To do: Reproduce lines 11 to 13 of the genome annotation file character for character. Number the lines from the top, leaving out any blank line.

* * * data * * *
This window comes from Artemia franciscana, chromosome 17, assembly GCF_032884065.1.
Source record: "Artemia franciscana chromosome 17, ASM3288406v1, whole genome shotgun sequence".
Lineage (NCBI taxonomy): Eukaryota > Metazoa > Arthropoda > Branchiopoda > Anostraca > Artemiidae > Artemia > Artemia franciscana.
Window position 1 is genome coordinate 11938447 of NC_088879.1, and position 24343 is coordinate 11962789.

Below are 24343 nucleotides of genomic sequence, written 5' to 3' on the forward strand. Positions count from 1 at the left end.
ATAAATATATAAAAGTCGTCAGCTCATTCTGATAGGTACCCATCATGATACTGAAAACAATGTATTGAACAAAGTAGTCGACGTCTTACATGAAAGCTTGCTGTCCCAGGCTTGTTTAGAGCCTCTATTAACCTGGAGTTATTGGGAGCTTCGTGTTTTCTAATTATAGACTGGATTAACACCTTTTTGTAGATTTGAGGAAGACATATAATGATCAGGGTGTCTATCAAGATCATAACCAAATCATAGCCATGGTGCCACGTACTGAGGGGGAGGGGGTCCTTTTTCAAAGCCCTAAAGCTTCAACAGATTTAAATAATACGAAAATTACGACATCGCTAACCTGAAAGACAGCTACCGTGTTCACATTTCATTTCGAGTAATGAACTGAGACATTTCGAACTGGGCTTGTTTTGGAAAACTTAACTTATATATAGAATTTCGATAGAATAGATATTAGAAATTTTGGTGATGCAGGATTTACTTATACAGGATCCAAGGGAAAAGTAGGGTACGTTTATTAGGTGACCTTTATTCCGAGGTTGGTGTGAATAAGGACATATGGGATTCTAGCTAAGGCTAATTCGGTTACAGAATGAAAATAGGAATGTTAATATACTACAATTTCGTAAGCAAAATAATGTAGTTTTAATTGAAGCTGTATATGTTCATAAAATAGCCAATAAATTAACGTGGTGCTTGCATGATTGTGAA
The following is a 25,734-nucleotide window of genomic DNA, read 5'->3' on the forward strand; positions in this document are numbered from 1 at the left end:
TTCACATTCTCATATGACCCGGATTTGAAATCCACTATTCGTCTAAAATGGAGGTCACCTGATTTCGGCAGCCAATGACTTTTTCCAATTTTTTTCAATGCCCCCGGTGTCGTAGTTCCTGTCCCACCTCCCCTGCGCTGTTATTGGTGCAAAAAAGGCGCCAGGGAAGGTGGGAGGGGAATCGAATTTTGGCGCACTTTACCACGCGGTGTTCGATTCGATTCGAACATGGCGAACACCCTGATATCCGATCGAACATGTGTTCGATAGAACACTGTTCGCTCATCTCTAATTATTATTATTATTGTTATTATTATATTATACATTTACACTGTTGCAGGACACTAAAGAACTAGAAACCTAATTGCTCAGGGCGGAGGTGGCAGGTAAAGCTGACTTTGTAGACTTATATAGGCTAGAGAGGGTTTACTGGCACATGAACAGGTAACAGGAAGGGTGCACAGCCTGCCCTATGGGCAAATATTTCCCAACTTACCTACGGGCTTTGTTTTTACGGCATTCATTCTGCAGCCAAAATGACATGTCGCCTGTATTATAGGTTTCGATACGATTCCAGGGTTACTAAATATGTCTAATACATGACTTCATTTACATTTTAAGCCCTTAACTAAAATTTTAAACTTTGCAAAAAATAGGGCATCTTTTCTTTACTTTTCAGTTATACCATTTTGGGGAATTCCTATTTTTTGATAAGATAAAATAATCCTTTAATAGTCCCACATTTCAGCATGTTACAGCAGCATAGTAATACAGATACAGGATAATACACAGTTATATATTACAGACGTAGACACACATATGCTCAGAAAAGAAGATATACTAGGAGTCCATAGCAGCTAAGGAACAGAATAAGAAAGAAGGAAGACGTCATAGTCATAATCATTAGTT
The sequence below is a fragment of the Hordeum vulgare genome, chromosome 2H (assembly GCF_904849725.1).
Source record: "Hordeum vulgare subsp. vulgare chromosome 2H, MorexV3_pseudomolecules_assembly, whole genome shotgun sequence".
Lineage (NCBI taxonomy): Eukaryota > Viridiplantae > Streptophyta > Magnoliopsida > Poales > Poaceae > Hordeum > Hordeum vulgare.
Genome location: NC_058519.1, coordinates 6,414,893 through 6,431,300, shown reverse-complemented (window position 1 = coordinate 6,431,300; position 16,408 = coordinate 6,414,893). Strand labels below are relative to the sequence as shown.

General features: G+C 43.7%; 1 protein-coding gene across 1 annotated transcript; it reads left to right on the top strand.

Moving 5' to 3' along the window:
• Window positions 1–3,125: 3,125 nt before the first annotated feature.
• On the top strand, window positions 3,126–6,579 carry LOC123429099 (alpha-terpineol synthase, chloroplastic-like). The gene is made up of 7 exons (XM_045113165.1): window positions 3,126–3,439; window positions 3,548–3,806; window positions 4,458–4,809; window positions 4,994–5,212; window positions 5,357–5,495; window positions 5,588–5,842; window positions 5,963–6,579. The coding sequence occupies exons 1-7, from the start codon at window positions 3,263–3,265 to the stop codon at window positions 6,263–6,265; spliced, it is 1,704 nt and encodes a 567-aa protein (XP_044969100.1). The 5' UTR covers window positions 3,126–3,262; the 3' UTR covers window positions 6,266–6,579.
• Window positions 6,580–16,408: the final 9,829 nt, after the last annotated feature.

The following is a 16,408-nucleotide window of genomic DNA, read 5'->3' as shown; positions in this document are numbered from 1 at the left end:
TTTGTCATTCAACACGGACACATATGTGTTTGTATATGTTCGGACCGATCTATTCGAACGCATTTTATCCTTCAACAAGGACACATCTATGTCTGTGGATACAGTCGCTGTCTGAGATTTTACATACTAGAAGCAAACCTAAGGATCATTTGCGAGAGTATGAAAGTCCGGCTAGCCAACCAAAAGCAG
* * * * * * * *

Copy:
Lineage (NCBI taxonomy): Eukaryota > Viridiplantae > Streptophyta > Magnoliopsida > Poales > Poaceae > Hordeum > Hordeum vulgare.
Genome location: NC_058519.1, coordinates 6,414,893 through 6,431,300, shown reverse-complemented (window position 1 = coordinate 6,431,300; position 16,408 = coordinate 6,414,893). Strand labels below are relative to the sequence as shown.

General features: G+C 43.7%; 1 protein-coding gene across 1 annotated transcript; it reads left to right on the top strand.